during the experiment) might lead to an underestimation of the maximum
penetration, despite the use of a non-static system. Additionally, only
56 - 81% of the initial amount of DEHA was recovered. One explantion
might be hydrolysis by esterases in the skin, which could lead to an
additional uptake of DEHA metabolites.
Disposition in Mice
studies with males: after treatment with 50 and 500 mg/kg 14C-DEHA,
95-102% of the 14C was eliminated in urine, feces and expired air within
24 hr. After 5,000 mg/kg, most of the 14C was excreted in 24 hr but ~12%
were also recovered in the GI tracts. Definitive studies with male and
female mice (50, 500 and 5,000 mg/kg 14C-DEHA): urinary elimination of
14C was rapid and extensive. About 91% of the low and mid doses were
eliminated in urine in 24 hr; only 75% after 5,000 mg/kg. Elimination in
feces was 7-8% at the low and mid doses and 4% at the high dose. The
latter group showed high recovery in the GI tract. Only 0.8 to 1.2% in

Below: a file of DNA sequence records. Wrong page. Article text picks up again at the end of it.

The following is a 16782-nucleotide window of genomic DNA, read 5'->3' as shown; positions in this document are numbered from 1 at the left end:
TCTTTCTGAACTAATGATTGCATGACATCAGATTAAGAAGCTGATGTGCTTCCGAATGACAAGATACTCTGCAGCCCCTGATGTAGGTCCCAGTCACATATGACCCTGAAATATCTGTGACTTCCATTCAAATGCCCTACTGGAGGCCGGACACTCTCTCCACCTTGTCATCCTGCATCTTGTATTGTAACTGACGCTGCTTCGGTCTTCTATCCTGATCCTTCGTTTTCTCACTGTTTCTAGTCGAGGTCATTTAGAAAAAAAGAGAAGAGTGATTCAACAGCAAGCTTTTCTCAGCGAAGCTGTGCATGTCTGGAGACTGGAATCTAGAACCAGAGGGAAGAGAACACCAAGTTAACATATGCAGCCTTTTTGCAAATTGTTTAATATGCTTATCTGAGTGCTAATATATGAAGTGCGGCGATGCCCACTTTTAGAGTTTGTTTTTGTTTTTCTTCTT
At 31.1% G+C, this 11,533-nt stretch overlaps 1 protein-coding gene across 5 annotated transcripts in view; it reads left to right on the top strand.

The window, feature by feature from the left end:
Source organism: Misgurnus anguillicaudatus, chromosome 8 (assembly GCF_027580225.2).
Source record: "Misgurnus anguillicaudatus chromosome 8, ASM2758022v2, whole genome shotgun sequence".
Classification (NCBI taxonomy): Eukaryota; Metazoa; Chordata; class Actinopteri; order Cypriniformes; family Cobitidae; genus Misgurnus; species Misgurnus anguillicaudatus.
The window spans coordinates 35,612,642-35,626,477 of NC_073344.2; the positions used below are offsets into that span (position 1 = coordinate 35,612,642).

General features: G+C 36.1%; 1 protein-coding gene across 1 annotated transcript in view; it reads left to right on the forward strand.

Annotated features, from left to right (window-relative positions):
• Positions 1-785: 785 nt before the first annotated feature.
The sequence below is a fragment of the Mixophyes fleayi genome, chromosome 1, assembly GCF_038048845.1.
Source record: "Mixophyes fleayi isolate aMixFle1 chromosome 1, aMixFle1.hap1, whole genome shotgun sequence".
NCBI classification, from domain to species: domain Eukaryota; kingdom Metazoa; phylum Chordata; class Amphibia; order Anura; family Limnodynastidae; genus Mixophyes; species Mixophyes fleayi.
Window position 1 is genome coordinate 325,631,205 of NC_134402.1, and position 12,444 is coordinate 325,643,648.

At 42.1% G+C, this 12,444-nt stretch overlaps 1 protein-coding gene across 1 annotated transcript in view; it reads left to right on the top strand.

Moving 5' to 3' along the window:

males and 1.5 to 3.8% in females were eliminated in the expired air.
Respiratory elimination was highest in the female low dose group. Only
small amounts were found in blood and tissue 24 and 48 hr after dosing.
Adrenals and livers showed the highest levels at low and mid dose,
especially in males. After 5,000 mg/kg, blood also contained high 14C
levels; blood and liver content of the females were significantly higher
than of males. At 48 hr, the skin (both sexes) and the fat (females)
showed higher retention of 14C than other tissues.
Rats and Monkeys
mice, rats showed lower elimination in urine(~74%)
and higher in feces(~20%). 14C
elimination in the expired air was
1.4 to 2.1%. About 4% of the dose was recovered in the GI tract. 14C
levels in livers and adrenals were higher than in other tissues. Males
showed significantly higher tissue contents than the females. Tissue
contents in rats were higher than in mice treated with 500 mg/kg (same
conditions). The monkeys also showed rapid elimination of 14C in urine
and to a lesser extent in feces.